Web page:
After this lesson on humility and obedience to the will of God, the Gospel continued with underlying themes on leadership and service orientation, “… whoever wishes to be great among you will be your servant; whoever wishes to be first among you will be the slave of all. For the Son of Man did not come to be served but to serve and to give his life as a ransom for many.”


Servant Leadership is one philosophy that’s been talked often though not practiced that much. There are several interplaying factors facing a leader’s plate that’s why it is often set aside. Yet, it is actually about character, consistency and courage. When one sets it as a model, he will practice doing it regardless of the circumstance. He will be attuned to the details such that his work is always meant to serve others. He is confident of himself and knows that what he’s doing will always bring out the best in people. Regardless, he is not afraid to speak out for his members and the organization. He steers his team to calmer waters when the going gets stormy.


Last week candidates seeking public office have already filed their certificates of candidacy, indicating that elections are just around the corner. During the campaign period, they will be telling and promising the electorate of what they will do if elected. The people’s experience will surely play a role in their choice of candidates. Hopefully, they won’t sell their votes but in a country like ours where patronage politics is common, there’ll also be a need to educate and remind them of their sacred duty to elect only those candidates who are truly deserving.


Looking back at the man from Nepal, I feel sadness because such a beautiful country doesn’t even know who the real God is. There is that kind of challenge that in our own small way, we can be missionaries at the circumstances we find ourselves. For example, after that experience, I organized secret sessions with two managers there. It’s secret because Christian activities are strictly forbidden in that country. What I did was on weekend nights, I invited them to the Staff House and introduced them to Jesus, just like a Christian Life Program (CLP). While there was curiosity among them given the circumstance; I managed my expectations. My objective was just to plant those tiny seeds with the hope that someday the Holy Spirit will touch their hearts and bring them to join the Faith.


This Sunday, let us pray that we be more service-like in our dealings with others. Let us pray that our leaders be like Jesus who came to serve and to give His life as ransom for many. Let us pray that we be open to the leadings of the Spirit and become like missionaries to those needing to see the light.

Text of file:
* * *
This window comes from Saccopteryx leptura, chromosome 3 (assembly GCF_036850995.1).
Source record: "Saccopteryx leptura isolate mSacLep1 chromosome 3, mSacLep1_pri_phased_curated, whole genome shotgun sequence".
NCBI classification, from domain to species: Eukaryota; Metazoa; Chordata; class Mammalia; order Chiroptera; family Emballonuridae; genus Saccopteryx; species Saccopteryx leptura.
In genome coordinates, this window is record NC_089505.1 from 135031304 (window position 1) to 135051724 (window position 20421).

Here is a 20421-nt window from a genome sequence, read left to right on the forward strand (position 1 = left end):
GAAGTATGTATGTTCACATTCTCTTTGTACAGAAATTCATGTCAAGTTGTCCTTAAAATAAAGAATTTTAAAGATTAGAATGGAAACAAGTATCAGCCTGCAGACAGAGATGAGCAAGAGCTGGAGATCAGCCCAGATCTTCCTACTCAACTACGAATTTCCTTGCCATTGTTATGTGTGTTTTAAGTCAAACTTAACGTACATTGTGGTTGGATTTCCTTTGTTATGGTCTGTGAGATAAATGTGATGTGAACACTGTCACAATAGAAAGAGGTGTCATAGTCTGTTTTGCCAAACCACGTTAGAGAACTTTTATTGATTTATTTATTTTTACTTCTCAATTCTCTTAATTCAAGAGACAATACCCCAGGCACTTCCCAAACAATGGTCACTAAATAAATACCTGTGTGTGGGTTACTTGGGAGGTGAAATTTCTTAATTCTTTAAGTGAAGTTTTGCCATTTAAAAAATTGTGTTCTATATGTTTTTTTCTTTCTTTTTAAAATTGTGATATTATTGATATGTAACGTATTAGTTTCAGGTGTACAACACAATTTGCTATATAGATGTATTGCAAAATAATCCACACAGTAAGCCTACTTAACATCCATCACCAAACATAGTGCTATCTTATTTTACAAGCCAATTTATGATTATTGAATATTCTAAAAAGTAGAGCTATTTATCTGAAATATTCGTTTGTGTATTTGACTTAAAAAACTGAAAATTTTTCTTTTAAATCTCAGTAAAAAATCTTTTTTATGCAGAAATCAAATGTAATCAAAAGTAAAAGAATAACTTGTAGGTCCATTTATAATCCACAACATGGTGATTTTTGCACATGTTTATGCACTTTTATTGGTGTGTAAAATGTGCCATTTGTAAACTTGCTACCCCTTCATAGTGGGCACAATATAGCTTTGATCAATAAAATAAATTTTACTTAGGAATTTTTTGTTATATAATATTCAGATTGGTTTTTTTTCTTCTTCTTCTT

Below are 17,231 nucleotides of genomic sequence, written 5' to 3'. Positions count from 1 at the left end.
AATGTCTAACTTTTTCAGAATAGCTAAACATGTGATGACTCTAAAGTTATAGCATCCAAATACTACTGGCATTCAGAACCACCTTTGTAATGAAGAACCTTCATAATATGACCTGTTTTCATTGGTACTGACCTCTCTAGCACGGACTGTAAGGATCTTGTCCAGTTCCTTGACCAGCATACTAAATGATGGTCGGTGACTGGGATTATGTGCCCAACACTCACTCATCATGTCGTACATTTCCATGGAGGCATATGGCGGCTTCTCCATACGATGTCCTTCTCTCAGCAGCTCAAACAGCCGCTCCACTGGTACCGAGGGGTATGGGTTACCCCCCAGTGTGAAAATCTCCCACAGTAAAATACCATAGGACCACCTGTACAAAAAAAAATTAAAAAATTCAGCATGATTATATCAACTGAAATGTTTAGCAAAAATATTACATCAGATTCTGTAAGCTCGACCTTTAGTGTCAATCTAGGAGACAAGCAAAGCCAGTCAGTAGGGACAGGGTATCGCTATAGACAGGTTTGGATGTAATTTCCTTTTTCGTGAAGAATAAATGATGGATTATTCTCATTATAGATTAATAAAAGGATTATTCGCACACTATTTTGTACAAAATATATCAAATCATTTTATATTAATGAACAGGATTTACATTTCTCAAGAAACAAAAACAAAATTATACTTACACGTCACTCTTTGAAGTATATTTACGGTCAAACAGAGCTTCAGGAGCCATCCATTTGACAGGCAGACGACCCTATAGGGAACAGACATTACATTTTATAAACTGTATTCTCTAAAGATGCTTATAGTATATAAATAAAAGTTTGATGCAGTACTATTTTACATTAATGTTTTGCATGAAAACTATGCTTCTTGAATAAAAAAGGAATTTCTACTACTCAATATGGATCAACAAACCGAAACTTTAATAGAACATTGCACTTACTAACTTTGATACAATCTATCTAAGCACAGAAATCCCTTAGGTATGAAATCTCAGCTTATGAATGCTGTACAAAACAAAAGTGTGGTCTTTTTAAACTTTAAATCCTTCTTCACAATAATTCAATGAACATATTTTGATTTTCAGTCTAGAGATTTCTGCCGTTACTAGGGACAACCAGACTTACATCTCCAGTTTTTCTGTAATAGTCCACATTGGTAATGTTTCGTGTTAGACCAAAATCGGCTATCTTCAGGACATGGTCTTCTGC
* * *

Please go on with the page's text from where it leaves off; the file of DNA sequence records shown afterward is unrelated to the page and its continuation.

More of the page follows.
Seeking Wisdom

Last week, I had a discussion with one my colleagues about one of the Churches in the city I haven’t visited yet, the one of San Antonio Abad Parish. My curiosity about the location of the Church was actually piqued when I took a ride to the Mother of Perpetual Help Shrine, and the driver asked me if I have attended Mass at the San Antonio Abad Church. (I haven’t yet!) During that discussion, we both realized the closest meaning of Abad, which is “Abbot”, to distinguish it from the Saint of Padua.

In today’s Gospel, the story of St. Anthony the Great foremost among others, come to mind. I have become a devotee of this great saint, after getting to read on his life and on knowing that he was an inspiration of my patron, Saint Anthony of Padua. Not only was he influential on the life of the Saint of Padua, it was also after having heard, inspired and moved by the story of the life of Saint Anthony of the Desert that the famous St. Augustine of Hippo converted to Christianity.

Anthony was born in Coma in Lower Egypt in A.D. 251 to wealthy landowner parents. At age 18, shortly after his parents’ death and leaving him to care for his unmarried sister, he decided to follow the Evangelical counsel of Jesus to the rich man in today’s Gospel which reads,

“You are lacking in one thing. Go, sell what you have, and give to the poor and you will have treasure in heaven; then come, follow me.” (Mk. 10: 21)

Anthony gave away some of his family’s wealth, sold the remaining property, and donated the funds thus raised to the poor. He then left to live an ascetic life, placing his sister with a group of Christian virgins, a sort of proto-convent. (

Clearly the testimonies of these great men are the ones that inspire and create interest in the “Pearl of Great Price” that they’ve found in their search for God. Jesus taught us about the importance of the Word, Heaven and Eternal Life over earthly material possessions. All the great saints like St. Anthony the Great, St. Augustine of Hippo and St. Anthony of Padua had the gift of Wisdom to choose the Gospel over wealth.

In today’s First Reading, the prayer of King Solomon for the gift of Wisdom was granted. He preferred her “over scepter and throne”, “beyond health and comeliness”, and “chose to have her rather than the light”.